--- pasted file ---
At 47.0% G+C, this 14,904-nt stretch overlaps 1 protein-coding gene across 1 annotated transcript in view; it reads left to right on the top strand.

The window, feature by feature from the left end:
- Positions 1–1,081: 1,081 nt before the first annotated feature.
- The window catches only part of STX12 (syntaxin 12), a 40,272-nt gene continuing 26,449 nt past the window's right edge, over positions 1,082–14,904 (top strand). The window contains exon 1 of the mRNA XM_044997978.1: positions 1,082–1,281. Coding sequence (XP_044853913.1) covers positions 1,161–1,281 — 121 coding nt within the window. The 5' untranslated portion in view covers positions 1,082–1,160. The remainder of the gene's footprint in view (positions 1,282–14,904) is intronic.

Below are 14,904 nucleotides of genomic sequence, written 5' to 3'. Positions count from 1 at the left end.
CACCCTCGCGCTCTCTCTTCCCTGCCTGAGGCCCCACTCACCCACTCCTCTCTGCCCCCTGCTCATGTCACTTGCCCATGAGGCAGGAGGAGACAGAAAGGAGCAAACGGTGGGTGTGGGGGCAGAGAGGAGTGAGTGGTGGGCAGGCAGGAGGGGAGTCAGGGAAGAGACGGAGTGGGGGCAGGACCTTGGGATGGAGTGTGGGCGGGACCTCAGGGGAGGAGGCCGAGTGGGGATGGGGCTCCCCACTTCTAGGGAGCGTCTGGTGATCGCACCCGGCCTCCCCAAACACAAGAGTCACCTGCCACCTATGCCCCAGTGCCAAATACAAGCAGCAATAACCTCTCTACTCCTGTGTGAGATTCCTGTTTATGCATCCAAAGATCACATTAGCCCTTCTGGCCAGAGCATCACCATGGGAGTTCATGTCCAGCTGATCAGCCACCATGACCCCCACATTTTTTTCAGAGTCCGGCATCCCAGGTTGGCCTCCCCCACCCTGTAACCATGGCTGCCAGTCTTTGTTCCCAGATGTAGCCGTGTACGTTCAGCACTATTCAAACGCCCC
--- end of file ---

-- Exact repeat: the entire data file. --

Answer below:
At 47.0% G+C, this 14,904-nt stretch overlaps 1 protein-coding gene across 1 annotated transcript in view; it reads left to right on the top strand.

The window, feature by feature from the left end:
- Positions 1–1,081: 1,081 nt before the first annotated feature.
- The window catches only part of STX12 (syntaxin 12), a 40,272-nt gene continuing 26,449 nt past the window's right edge, over positions 1,082–14,904 (top strand). The window contains exon 1 of the mRNA XM_044997978.1: positions 1,082–1,281. Coding sequence (XP_044853913.1) covers positions 1,161–1,281 — 121 coding nt within the window. The 5' untranslated portion in view covers positions 1,082–1,160. The remainder of the gene's footprint in view (positions 1,282–14,904) is intronic.

Below are 14,904 nucleotides of genomic sequence, written 5' to 3'. Positions count from 1 at the left end.
CACCCTCGCGCTCTCTCTTCCCTGCCTGAGGCCCCACTCACCCACTCCTCTCTGCCCCCTGCTCATGTCACTTGCCCATGAGGCAGGAGGAGACAGAAAGGAGCAAACGGTGGGTGTGGGGGCAGAGAGGAGTGAGTGGTGGGCAGGCAGGAGGGGAGTCAGGGAAGAGACGGAGTGGGGGCAGGACCTTGGGATGGAGTGTGGGCGGGACCTCAGGGGAGGAGGCCGAGTGGGGATGGGGCTCCCCACTTCTAGGGAGCGTCTGGTGATCGCACCCGGCCTCCCCAAACACAAGAGTCACCTGCCACCTATGCCCCAGTGCCAAATACAAGCAGCAATAACCTCTCTACTCCTGTGTGAGATTCCTGTTTATGCATCCAAAGATCACATTAGCCCTTCTGGCCAGAGCATCACCATGGGAGTTCATGTCCAGCTGATCAGCCACCATGACCCCCACATTTTTTTCAGAGTCCGGCATCCCAGGTTGGCCTCCCCCACCCTGTAACCATGGCTGCCAGTCTTTGTTCCCAGATGTAGCCGTGTACGTTCAGCACTATTCAAACGCCCC